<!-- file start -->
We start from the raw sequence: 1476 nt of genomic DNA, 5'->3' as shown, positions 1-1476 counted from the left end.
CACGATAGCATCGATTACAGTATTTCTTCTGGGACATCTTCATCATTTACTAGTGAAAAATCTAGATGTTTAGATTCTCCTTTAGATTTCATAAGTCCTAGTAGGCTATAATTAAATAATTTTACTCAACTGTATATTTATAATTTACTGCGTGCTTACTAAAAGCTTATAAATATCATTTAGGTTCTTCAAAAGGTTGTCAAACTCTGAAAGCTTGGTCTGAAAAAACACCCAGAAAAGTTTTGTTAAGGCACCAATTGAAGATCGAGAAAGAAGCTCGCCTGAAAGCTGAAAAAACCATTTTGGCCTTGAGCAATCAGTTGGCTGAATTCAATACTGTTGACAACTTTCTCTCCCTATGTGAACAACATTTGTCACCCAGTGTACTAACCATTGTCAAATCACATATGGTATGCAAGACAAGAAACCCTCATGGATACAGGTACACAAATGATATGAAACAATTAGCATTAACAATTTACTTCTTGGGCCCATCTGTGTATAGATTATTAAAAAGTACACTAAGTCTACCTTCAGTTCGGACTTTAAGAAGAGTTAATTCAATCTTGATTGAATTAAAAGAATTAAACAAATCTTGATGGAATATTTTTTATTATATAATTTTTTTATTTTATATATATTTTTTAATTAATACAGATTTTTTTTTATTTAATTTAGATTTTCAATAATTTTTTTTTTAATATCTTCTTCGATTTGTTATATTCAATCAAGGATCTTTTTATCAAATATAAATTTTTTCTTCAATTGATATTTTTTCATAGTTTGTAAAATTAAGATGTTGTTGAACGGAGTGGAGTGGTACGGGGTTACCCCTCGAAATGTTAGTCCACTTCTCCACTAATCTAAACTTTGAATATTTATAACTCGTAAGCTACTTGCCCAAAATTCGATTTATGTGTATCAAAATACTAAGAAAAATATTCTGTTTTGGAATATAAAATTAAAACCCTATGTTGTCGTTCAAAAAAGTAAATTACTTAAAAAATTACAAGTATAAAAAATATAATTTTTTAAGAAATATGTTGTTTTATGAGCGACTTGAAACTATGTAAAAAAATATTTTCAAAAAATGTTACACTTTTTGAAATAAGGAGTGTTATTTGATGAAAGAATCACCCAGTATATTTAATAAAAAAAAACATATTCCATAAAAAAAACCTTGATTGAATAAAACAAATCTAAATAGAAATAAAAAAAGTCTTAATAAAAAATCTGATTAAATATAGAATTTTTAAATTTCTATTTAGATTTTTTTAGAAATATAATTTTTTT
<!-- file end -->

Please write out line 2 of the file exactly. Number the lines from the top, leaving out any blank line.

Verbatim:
CACGATAGCATCGATTACAGTATTTCTTCTGGGACATCTTCATCATTTACTAGTGAAAAATCTAGATGTTTAGATTCTCCTTTAGATTTCATAAGTCCTAGTAGGCTATAATTAAATAATTTTACTCAACTGTATATTTATAATTTACTGCGTGCTTACTAAAAGCTTATAAATATCATTTAGGTTCTTCAAAAGGTTGTCAAACTCTGAAAGCTTGGTCTGAAAAAACACCCAGAAAAGTTTTGTTAAGGCACCAATTGAAGATCGAGAAAGAAGCTCGCCTGAAAGCTGAAAAAACCATTTTGGCCTTGAGCAATCAGTTGGCTGAATTCAATACTGTTGACAACTTTCTCTCCCTATGTGAACAACATTTGTCACCCAGTGTACTAACCATTGTCAAATCACATATGGTATGCAAGACAAGAAACCCTCATGGATACAGGTACACAAATGATATGAAACAATTAGCATTAACAATTTACTTCTTGGGCCCATCTGTGTATAGATTATTAAAAAGTACACTAAGTCTACCTTCAGTTCGGACTTTAAGAAGAGTTAATTCAATCTTGATTGAATTAAAAGAATTAAACAAATCTTGATGGAATATTTTTTATTATATAATTTTTTTATTTTATATATATTTTTTAATTAATACAGATTTTTTTTTATTTAATTTAGATTTTCAATAATTTTTTTTTTAATATCTTCTTCGATTTGTTATATTCAATCAAGGATCTTTTTATCAAATATAAATTTTTTCTTCAATTGATATTTTTTCATAGTTTGTAAAATTAAGATGTTGTTGAACGGAGTGGAGTGGTACGGGGTTACCCCTCGAAATGTTAGTCCACTTCTCCACTAATCTAAACTTTGAATATTTATAACTCGTAAGCTACTTGCCCAAAATTCGATTTATGTGTATCAAAATACTAAGAAAAATATTCTGTTTTGGAATATAAAATTAAAACCCTATGTTGTCGTTCAAAAAAGTAAATTACTTAAAAAATTACAAGTATAAAAAATATAATTTTTTAAGAAATATGTTGTTTTATGAGCGACTTGAAACTATGTAAAAAAATATTTTCAAAAAATGTTACACTTTTTGAAATAAGGAGTGTTATTTGATGAAAGAATCACCCAGTATATTTAATAAAAAAAAACATATTCCATAAAAAAAACCTTGATTGAATAAAACAAATCTAAATAGAAATAAAAAAAGTCTTAATAAAAAATCTGATTAAATATAGAATTTTTAAATTTCTATTTAGATTTTTTTAGAAATATAATTTTTTT